Martin, Rafe. 1992. THE ROUGH FACE GIRL. Illustrated by David Shannon. G.P. Putnams Sons. ISBN: 0-399-21859-9
THE ROUGH FACE GIRL is version of Cinderella expressing the unique culture of the Algonquin Indians. In this version the Cinderella of the story is named Rough-Face Girl. She is made to tend the fire (Cinderella was made to clean the fireplace) by her two malicious sisters (evil stepsisters), causing her skin to be scarred and her hair to become ragged. The prince is an Invisible Being (magical element) and only the woman who can see him will marry him. The two conceited sisters, admired for their beauty, walk through the village, haughtily believing that the Invisible Being will choose one of them for marriage. However, they cannot see him, lie about it, and are turned away in humiliation (justice is served to those who are evil and arrogant).
Rough-Face Girl asks her father for buckskin to make a new dress and moccasins so that she can go and see the Invisible Being. All he can give her are his old shoes (glass slippers) that are too big for her and some broken shells. She is kind and thankful for what he shares with her (gracious and kind characteristics of Cinderella). As she walks through the village people mock and laugh at her. She is able to see the Invisible Being and answer the questions required to prove that she can see him (the glass slipper fits). When the Invisible Being meets Rough Face Girl he says, She is beautiful (prince loves her even if she is a cinder girl). She goes to wash in the lake and as she does so all the scars fade away and she becomes as beautiful physically as she is internally (underdog wins and goodness prevails). They are married and glide off together in a canoe, never to be parted.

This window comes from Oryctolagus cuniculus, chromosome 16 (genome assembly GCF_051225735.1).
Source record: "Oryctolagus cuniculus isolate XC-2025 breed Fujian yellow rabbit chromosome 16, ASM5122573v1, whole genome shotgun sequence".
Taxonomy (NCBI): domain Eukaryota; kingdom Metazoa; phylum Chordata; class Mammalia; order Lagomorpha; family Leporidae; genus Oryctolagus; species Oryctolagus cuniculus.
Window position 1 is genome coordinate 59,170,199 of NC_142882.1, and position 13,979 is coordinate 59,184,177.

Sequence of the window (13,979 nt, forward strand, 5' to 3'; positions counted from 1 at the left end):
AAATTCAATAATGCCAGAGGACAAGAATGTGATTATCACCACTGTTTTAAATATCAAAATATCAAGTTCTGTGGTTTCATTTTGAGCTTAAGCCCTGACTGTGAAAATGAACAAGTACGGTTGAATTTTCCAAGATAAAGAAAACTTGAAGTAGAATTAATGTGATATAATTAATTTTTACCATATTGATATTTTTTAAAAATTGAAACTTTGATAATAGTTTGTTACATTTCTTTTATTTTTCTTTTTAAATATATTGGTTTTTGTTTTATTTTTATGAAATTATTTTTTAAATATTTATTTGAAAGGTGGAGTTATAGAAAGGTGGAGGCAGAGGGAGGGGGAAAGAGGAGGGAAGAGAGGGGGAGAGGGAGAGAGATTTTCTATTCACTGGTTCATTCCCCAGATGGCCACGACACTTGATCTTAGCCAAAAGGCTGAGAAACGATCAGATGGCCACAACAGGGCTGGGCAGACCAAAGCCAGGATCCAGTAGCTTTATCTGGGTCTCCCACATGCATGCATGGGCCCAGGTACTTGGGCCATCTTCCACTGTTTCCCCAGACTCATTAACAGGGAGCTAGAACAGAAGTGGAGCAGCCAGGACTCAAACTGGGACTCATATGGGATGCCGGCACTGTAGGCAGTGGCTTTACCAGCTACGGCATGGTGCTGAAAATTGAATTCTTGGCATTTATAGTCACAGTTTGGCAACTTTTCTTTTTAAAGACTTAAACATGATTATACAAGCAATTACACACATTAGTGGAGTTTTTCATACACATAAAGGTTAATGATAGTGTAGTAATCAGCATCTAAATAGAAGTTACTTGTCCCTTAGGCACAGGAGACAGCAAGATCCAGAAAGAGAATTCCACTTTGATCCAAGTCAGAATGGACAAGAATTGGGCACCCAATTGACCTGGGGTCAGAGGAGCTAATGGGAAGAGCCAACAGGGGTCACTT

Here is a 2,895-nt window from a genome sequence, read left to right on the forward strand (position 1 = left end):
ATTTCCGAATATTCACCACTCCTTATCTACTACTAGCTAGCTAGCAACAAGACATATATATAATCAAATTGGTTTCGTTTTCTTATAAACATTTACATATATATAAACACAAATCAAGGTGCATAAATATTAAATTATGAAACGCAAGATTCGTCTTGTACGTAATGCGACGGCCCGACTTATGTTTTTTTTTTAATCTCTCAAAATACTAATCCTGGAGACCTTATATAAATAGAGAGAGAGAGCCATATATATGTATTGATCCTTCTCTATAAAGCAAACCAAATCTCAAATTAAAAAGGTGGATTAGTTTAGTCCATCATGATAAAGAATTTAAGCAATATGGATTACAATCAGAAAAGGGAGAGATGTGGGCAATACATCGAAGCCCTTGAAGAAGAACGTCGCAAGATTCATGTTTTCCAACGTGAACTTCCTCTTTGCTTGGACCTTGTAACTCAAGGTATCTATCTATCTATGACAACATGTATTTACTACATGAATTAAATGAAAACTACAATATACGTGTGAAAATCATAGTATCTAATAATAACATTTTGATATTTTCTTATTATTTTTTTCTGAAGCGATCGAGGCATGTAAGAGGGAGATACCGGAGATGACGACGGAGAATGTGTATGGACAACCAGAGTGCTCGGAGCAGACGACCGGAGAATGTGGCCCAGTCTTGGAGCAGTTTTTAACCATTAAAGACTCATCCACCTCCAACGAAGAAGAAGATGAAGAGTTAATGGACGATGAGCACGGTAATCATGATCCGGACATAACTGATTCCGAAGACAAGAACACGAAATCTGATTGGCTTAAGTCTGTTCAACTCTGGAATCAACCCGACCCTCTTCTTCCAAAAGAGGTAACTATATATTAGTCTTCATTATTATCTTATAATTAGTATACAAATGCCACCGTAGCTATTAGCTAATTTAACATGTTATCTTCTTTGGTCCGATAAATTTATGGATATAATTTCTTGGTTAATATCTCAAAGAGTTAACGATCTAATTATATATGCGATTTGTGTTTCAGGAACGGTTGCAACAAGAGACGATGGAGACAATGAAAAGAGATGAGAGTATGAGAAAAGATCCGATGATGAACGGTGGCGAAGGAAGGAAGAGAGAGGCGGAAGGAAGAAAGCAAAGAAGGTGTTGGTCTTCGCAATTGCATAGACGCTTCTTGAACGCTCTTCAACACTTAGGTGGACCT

This story, beautifully illustrated in rich yet subdued greens, blues and browns, is a wonderful version of Cinderella. The theme is ethical with a strong showing of good winning out over evil. As in all versions of the story, Cinderella gets the guy and lives happily ever after.